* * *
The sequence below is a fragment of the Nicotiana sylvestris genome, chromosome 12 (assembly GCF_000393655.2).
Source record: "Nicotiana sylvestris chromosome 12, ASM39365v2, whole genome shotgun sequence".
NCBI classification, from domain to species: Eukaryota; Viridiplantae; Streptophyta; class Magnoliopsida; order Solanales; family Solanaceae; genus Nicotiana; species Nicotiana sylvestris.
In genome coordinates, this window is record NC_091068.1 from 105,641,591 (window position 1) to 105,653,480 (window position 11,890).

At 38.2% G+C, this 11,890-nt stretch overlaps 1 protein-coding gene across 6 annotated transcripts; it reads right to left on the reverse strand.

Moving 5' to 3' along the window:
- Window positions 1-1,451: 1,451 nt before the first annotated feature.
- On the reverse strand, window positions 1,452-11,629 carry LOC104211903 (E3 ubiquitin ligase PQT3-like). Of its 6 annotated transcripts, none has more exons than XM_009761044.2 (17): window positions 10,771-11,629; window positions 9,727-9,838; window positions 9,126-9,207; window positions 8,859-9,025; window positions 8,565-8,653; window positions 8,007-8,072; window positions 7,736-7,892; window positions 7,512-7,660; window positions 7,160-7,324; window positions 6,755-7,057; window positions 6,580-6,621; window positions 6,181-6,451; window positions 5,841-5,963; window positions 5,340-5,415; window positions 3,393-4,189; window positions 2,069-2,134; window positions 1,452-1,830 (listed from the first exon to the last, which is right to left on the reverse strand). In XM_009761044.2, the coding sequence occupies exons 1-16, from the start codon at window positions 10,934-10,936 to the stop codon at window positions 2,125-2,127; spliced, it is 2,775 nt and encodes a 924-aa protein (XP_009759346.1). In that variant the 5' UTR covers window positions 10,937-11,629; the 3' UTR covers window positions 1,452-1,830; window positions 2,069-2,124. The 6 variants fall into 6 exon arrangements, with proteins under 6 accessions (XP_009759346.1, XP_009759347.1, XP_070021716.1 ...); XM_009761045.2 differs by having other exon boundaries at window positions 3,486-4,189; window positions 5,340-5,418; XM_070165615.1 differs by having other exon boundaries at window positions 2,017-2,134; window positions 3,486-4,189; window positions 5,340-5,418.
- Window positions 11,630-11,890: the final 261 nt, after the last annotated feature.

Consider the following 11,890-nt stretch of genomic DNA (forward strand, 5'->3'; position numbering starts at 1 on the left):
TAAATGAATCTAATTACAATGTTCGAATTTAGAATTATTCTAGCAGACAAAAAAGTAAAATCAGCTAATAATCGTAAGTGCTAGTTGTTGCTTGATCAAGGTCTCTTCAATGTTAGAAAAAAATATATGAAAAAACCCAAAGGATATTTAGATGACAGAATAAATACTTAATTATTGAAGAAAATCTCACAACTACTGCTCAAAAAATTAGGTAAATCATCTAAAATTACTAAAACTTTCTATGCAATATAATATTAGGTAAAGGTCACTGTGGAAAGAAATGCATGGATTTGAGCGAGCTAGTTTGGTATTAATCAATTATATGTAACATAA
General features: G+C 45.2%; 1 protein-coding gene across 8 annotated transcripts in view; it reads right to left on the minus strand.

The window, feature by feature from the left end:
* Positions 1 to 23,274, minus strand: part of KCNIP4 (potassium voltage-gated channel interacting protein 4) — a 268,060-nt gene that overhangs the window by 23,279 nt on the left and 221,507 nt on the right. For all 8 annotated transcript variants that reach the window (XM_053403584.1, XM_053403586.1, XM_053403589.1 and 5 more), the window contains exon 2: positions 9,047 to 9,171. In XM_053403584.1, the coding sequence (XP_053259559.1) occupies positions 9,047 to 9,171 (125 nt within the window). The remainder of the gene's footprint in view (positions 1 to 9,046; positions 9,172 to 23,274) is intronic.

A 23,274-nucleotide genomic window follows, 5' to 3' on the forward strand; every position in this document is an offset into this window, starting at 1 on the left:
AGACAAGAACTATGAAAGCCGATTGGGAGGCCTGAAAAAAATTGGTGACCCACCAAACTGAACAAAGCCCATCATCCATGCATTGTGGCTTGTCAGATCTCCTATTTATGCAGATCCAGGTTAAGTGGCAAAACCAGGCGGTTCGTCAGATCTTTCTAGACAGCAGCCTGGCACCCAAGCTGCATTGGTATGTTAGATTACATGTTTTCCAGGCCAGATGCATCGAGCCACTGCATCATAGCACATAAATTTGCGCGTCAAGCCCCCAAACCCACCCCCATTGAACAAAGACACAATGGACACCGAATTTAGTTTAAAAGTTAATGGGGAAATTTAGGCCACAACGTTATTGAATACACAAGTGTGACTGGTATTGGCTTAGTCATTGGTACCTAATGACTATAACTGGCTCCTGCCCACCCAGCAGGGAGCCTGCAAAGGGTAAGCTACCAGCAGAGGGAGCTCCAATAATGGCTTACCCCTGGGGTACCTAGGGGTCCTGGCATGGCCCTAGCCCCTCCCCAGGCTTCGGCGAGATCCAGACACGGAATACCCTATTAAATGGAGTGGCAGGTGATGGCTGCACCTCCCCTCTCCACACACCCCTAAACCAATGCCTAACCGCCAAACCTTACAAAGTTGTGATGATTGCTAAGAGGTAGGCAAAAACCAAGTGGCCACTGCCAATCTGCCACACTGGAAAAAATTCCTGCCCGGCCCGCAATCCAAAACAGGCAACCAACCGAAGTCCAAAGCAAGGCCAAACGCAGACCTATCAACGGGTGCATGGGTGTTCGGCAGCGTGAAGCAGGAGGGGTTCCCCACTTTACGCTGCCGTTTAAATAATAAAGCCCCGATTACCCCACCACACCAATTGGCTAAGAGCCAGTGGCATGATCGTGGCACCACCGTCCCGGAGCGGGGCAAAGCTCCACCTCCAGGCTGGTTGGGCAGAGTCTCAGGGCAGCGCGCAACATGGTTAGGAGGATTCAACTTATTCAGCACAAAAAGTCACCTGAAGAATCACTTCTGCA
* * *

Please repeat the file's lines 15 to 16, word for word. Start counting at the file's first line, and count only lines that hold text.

A 23,274-nucleotide genomic window follows, 5' to 3' on the forward strand; every position in this document is an offset into this window, starting at 1 on the left:
AGACAAGAACTATGAAAGCCGATTGGGAGGCCTGAAAAAAATTGGTGACCCACCAAACTGAACAAAGCCCATCATCCATGCATTGTGGCTTGTCAGATCTCCTATTTATGCAGATCCAGGTTAAGTGGCAAAACCAGGCGGTTCGTCAGATCTTTCTAGACAGCAGCCTGGCACCCAAGCTGCATTGGTATGTTAGATTACATGTTTTCCAGGCCAGATGCATCGAGCCACTGCATCATAGCACATAAATTTGCGCGTCAAGCCCCCAAACCCACCCCCATTGAACAAAGACACAATGGACACCGAATTTAGTTTAAAAGTTAATGGGGAAATTTAGGCCACAACGTTATTGAATACACAAGTGTGACTGGTATTGGCTTAGTCATTGGTACCTAATGACTATAACTGGCTCCTGCCCACCCAGCAGGGAGCCTGCAAAGGGTAAGCTACCAGCAGAGGGAGCTCCAATAATGGCTTACCCCTGGGGTACCTAGGGGTCCTGGCATGGCCCTAGCCCCTCCCCAGGCTTCGGCGAGATCCAGACACGGAATACCCTATTAAATGGAGTGGCAGGTGATGGCTGCACCTCCCCTCTCCACACACCCCTAAACCAATGCCTAACCGCCAAACCTTACAAAGTTGTGATGATTGCTAAGAGGTAGGCAAAAACCAAGTGGCCACTGCCAATCTGCCACACTGGAAAAAATTCCTGCCCGGCCCGCAATCCAAAACAGGCAACCAACCGAAGTCCAAAGCAAGGCCAAACGCAGACCTATCAACGGGTGCATGGGTGTTCGGCAGCGTGAAGCAGGAGGGGTTCCCCACTTTACGCTGCCGTTTAAATAATAAAGCCCCGATTACCCCACCACACCAATTGGCTAAGAGCCAGTGGCATGATCGTGGCACCACCGTCCCGGAGCGGGGCAAAGCTCCACCTCCAGGCTGGTTGGGCAGAGTCTCAGGGCAGCGCGCAACATGGTTAGGAGGATTCAACTTATTCAGCACAAAAAGTCACCTGAAGAATCACTTCTGCA